A major figure on the Internet piracy landscape pleaded guilty in a district court Thursday to distributing music,
software and gaming software in violation of copyright
Mark Shumaker, 21, of Orlando, Florida, and a former leader of the notorious Internet music piracy group Apocalypse Crew, pleaded guilty before the Virginia United States District Judge Gerald Bruce Lee.
Shumaker is scheduled to be sentenced by Judge Lee on November 7, 2003. He faces a maximum sentence of five years in prison and a fine of $250,000 as part of a major sting operation on pronounced Internet piracy that has had the government, and groups such as the Recording Industry Association of America (RIAA), on the trail of leaders of illegal file-trading on P2P groups.
The confession is a high-profile coup in a protracted battle by the
recording industry and software companies who claim they’ve lost millions of due to illegal file trading or software dissemination.
RIAA President Cary Sherman applauded the conviction.
“The theft of music on the Internet is a serious crime, and this action shows that the Justice Department means business. Those who egregiously distribute music on
the Internet should take note — federal prosecution and jail time are real
possibilities,” Sherman said in a statement.
Paul J. McNulty, United States Attorney for the Eastern District of
Virginia, and John G. Malcolm, Deputy Assistant Attorney General for the
Criminal Division, United States Department of Justice, handled the case.
“This plea shows that those who steal copyrighted music from artists and elieve they are doing so anonymously on the Internet are sadly mistaken,” McNulty said. “We can find you, we will find you, and we will prosecute you.”
Apocalypse Crew is an Internet music piracy group infamous for doling out copies of digital music before its commercial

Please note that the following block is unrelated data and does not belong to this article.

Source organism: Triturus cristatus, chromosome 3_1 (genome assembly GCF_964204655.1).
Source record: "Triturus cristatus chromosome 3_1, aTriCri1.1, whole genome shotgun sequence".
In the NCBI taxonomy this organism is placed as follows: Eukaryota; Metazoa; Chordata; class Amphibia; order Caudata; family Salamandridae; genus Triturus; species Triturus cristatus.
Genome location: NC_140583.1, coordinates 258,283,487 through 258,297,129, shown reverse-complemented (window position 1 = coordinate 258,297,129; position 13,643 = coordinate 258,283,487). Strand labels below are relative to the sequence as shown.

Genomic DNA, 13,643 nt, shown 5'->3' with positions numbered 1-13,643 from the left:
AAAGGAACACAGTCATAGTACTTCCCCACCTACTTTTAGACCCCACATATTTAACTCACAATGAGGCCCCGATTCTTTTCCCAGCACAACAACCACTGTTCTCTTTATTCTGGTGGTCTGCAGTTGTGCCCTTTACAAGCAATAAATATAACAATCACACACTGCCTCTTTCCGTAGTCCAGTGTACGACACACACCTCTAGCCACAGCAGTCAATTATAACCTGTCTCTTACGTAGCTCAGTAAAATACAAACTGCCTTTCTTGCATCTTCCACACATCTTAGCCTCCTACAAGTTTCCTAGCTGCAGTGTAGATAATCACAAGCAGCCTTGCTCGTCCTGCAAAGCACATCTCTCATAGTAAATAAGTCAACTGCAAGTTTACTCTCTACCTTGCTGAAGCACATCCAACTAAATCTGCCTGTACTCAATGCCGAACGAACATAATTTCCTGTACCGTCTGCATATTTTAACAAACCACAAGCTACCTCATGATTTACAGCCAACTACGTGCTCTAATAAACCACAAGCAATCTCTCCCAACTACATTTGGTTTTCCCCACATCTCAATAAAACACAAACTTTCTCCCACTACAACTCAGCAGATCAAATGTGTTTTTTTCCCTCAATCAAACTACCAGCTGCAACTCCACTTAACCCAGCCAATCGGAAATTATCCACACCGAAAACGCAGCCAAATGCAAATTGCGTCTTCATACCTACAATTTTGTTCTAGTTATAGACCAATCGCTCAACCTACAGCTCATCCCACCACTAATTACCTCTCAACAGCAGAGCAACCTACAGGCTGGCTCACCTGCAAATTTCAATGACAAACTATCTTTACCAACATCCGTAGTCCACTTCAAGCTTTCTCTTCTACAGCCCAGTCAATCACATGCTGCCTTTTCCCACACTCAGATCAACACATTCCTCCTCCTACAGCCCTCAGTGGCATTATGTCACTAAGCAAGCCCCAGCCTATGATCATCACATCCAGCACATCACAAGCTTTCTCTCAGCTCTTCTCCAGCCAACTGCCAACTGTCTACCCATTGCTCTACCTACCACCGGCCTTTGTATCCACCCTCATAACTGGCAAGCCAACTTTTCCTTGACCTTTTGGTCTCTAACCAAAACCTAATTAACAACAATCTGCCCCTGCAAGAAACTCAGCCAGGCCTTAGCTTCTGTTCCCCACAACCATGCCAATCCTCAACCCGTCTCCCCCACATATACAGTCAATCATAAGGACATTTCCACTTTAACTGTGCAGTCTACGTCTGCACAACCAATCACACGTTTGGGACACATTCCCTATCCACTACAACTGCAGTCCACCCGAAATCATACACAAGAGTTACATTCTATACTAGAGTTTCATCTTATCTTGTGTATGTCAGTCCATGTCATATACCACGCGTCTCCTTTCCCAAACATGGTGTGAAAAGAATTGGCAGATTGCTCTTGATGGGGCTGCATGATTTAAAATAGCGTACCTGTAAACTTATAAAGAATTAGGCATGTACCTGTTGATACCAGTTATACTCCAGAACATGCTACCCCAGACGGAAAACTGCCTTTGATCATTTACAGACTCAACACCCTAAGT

release in the U.S. — something that has deeply upset musicians who rely heavily on the first few weeks of record sales for the bulk of their income from new music releases.
Jonathan Davis, lead singer for the hard rock band Korn, has told numerous publications and radio stations that he feels the early distribution of his
group’s 2002 album, “The Untouchables,” cost them thousands of dollars.
McNulty said Apocalypse Crew tabbed industry insiders, such as radio DJs and employees of music magazine publishers, to obtain pre-release copies of compact disks. These were then uploaded onto the Internet where they were accessible to users of peer-to-peer (P2P) file sharing networks such as KaZaa and Morpheus.
McNulty said Shumaker coordinated the supply and unauthorized distribution of the group’s music releases in 2001. He also operated the group’s private, invite-only Internet Relay Chat (IRC) channel where members discussed their activities.
The bust brings to 22 the number of like convictions stemming from what has been a successful dragnet called “Operation
Buccaneer,” a worldwide investigation run by the Bureau of Immigration and Customs Enforcement and the Department of Justice’s Computer Crime and Intellectual Property Section (CCIPS).
“The conviction of Mark Shumaker is another example of the Department of Justice’s aggressive attack against high-level Internet piracy groups that initiate the illegal distribution of copyrighted works over the Internet,” said Deputy Assistant Attorney General John G. Malcolm. “Music piracy, no less than software or movie piracy, is a crime and its victims are real; musicians deserve to be paid for their creativity and work.”
In related news, a woman calling herself “Jane Doe” Thursday filed a motion to retain her anonymity in an ongoing legal battle between communications providers and the music industry over Internet piracy. This motion is the first of its kind.
Lawyers filed the motion in federal court in Washington D.C. on behalf of a Verizon Communications customer who was asserting her privacy and other constitutional rights.
The RIAA has issued more than 1,000 subpoenas to ISPs demanding the names and addresses of people who share copyrighted music online with the aim of suing them for copyright infringement. Courts have gone back and forth over whether to allow the RIAA access to the identities of the accused, with the RIAA at last getting its wish so it may pursue them.